• Metaverse
  • Index
  • Team
  • About
  • Aesthetics
  • Beauty
  • Exploring
  • Fashion
  • Gaming
  • Interviews
  • Monday Spotlight
  • Music
  • News
  • Next in
  • Object of Desire
  • Podcast
  • RADAR Newsletter
  • Date
    18 OCTOBER 2022
    Image by

    Get ready for the future, sentient consciousness and cybernetic bodies

    A seminal and iconic contemporary art project that deals with archetypes, digital identity and avatars is No Ghost Just a Shell (1999), initiated by artists Pierre Huyghe and Philippe Parreno, who acquired the copyright for a minor manga character titled Wide-Eyed and named her AnneLee (also AnneLi, or Anne Li). The two French artists discovered her image in the catalogue of K Works, a Japanese agency which creates cartoon figures for animated films, comic strips, advertisements, and video games. They bought it for a very modest sum (around $300), as AnnLee was actually unfinished, her clothing very anonymous and an unexpressive face. So they decided to change some of her features and used it in works of art, extending the rights also to other artists. The idea was to free a product from the market, but what happened has been an exploration of the introspective fantasies we project on a virtual character. “I was a frozen picture, an evidence submitted to you,” Huyghe made AnnLee say, “I have become animated however not by a story with a plot, no…I’m haunted by your imagination…and that’s what I want from you…See, I’m not here for your amusement…You are here for mine!” (Huyghe and Parreno, 2002) 

    No Ghost Just A Shell became a series of works, starting with the poster designed by M/M (Paris), followed by films made by Philippe Parreno, Pierre Huyghe, Dominique Gonzalez-Foerster, Liam Gillick, and others. Over three years, they invited thirteen artists to produce works featuring avatars of AnnLee, working within a framework that the artist Douglas Gordon has described as the promiscuity of cooperation.

    Gradually, the world of AnnLee began to form, and the many questions raised by her creators were slowly tied together, questions about the status of the image, about representation, about belonging to a characters world.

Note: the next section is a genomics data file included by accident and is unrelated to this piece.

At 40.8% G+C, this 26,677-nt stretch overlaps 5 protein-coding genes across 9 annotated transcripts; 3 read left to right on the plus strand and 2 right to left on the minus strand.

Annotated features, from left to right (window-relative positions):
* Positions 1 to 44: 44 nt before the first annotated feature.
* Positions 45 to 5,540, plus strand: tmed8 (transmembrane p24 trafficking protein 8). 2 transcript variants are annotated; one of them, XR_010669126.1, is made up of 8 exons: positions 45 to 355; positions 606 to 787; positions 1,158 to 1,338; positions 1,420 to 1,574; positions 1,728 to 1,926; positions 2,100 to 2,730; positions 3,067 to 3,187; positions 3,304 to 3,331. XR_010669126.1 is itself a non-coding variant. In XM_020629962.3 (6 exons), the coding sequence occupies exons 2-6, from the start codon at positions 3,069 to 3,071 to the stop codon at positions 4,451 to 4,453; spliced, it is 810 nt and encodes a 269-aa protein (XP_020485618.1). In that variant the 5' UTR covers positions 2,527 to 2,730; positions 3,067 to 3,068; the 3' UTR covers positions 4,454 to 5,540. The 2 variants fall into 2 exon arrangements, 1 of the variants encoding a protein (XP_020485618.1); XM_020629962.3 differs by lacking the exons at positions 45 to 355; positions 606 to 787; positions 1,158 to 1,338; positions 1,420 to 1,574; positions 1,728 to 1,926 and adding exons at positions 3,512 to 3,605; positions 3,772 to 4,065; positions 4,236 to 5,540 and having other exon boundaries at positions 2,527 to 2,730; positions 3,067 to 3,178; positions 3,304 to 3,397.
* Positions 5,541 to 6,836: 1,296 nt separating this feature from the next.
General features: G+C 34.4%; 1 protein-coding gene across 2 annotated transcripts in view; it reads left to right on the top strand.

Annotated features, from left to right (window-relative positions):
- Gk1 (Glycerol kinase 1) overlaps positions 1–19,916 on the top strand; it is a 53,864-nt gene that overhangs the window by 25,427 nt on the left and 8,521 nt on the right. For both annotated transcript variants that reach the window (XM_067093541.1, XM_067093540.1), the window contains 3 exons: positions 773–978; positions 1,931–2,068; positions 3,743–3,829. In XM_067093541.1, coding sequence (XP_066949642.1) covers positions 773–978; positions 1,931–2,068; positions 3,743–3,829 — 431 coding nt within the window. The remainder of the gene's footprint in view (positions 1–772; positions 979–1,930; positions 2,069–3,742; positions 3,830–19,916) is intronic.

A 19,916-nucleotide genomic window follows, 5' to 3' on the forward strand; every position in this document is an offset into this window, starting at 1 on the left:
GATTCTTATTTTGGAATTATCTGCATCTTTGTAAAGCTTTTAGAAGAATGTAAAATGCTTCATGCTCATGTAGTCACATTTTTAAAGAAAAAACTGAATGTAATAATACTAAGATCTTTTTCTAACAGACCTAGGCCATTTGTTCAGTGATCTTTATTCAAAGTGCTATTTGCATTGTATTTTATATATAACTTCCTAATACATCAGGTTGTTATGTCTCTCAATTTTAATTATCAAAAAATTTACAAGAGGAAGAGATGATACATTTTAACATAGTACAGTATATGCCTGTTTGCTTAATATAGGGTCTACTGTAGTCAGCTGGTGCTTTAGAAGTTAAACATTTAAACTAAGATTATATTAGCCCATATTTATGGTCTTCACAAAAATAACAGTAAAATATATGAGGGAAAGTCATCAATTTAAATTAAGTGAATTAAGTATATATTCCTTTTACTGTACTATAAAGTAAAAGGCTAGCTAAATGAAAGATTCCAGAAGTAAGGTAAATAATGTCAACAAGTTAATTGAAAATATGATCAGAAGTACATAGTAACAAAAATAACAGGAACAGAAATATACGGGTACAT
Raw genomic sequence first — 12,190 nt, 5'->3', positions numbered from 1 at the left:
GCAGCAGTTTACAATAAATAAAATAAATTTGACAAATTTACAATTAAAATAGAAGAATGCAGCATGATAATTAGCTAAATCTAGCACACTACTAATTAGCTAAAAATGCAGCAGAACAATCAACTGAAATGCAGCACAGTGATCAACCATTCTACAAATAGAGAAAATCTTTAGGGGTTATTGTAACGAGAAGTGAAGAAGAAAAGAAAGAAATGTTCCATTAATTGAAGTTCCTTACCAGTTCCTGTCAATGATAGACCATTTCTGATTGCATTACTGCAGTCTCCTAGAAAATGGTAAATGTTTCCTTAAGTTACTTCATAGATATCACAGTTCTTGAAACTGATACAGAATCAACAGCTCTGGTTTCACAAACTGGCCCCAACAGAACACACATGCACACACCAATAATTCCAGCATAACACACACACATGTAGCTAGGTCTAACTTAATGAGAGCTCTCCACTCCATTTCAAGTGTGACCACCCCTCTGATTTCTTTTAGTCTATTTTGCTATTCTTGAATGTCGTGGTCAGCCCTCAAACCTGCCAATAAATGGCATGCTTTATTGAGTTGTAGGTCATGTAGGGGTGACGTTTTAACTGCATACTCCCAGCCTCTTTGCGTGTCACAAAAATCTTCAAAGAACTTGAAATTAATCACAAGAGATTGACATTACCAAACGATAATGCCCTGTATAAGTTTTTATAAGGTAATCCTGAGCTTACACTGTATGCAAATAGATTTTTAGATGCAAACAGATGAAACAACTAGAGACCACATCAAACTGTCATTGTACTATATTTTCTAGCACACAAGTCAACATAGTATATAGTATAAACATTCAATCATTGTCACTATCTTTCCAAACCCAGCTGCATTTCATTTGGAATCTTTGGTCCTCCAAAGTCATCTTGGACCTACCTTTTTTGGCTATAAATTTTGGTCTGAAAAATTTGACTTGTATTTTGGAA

Her neon-lit portrait came to life in a six-minute Pierre Huyghe's animation One Million Kingdoms (2001), which featured AnnLee walking through a moonscape, pondering her own existence as either character or emblem.

    A handful of years later, radical artist Tino Sehgal gave a body of flesh to AnnLee through the performance of very young actresses looking for people to tell her story, almost as if she were an oracle, or immersed in very deep monologues that contain unfathomable and universal questions.

    Nowadays more than ever we are fascinated with Avatars and Posthuman characters. It seems we are craving for transcendence, and almost imagine we can transfer feelings, duties and responsibilities to a machine, as here interfaced by the virtual character of AnnLee.

    The real power and wonder of digital technologies, in fact, is less that of facilitating our life, than that of impalpable fantasies allowing us to forget we are mortal beings, or posing questions deeper than ever.

    As the Metaverse is taking shape, we explore the idea of AI, avatars and their place in the world, and if they are created solely to serve mankind, or if they may have ambitions and dreams of their own. For those of you still not completely caught up with this virtual universe, here is a list of books that can often leave readers in awe and disbelief and offer some intriguing thoughts about how the Metaverse might develop in the near future.

    These books are essential classics, if you are interested in a sci-fi in-depth study of issues related to the symbolic and unconscious power of androids and avatars.

    Daemon by Daniel Suarez - The death of a renowned game designer who created one of the most popular games in the world resulted in the creation of a deadly swarm of artificially intelligent bots hellbent on destroying the world. The novel explores concepts of AI, hacking and sentient computer programs.

    Neuromancer by William Gibson - Often hailed as the book that introduced the cyberpunk aesthetic to science fiction, the book explores a virtual world known as ‘Cyberspace’ where hackers or ‘console cowboys’ use a virtual world for corporate espionage and stealing private data.

    Do Androids Dream of Electric Sheep? by Philip K Dick - The book explores the idea of artificial intelligence and its place in the world and whether androids are created only to serve humanity or can have their own ambitions and dreams.

    Snow Crash by Neal Stephenson - Snow Crash is a novel that weaves together concepts that would seem incompatible, like Sumerian myths and a virtual reality 3-D world. Stephenson was the first to use the term Metaverse that the world has now latched on to.

    Ready Player One by Ernest Cline - The novel explores virtual reality games and how people get obsessed with them in the novel. Plus, the book is a love letter to 1980s pop culture.

    AI-Generated text edited by Gloria Maria Cappelletti, editor in chief, RED-EYE

    All Images part of No Ghost Just a Shell, 1999-2003, Pierre Huyghe & Philippe Parreno:

    Anywhere Out of The World, 2000, Philippe Parreno

    AnnLee, Original Image, 1999, No Ghost Just a Shell, 1999-2003, Pierre Huyghe & Philippe Parreno

    No Ghost Just a Shell, 2000, M/M Studio, Pierre Huyghe & Philippe Parreno

    One Million Kingdoms, 2001, Pierre Huyghe

    Ghost Reader, Billboard, 2003, Rirkrit-Tiravanija

    AnnLee, I Am Still Alive, 2004, Mircea Cantor

    Ann Lee in Anzen Zone, 2000, Dominique Gonzalez-Foerster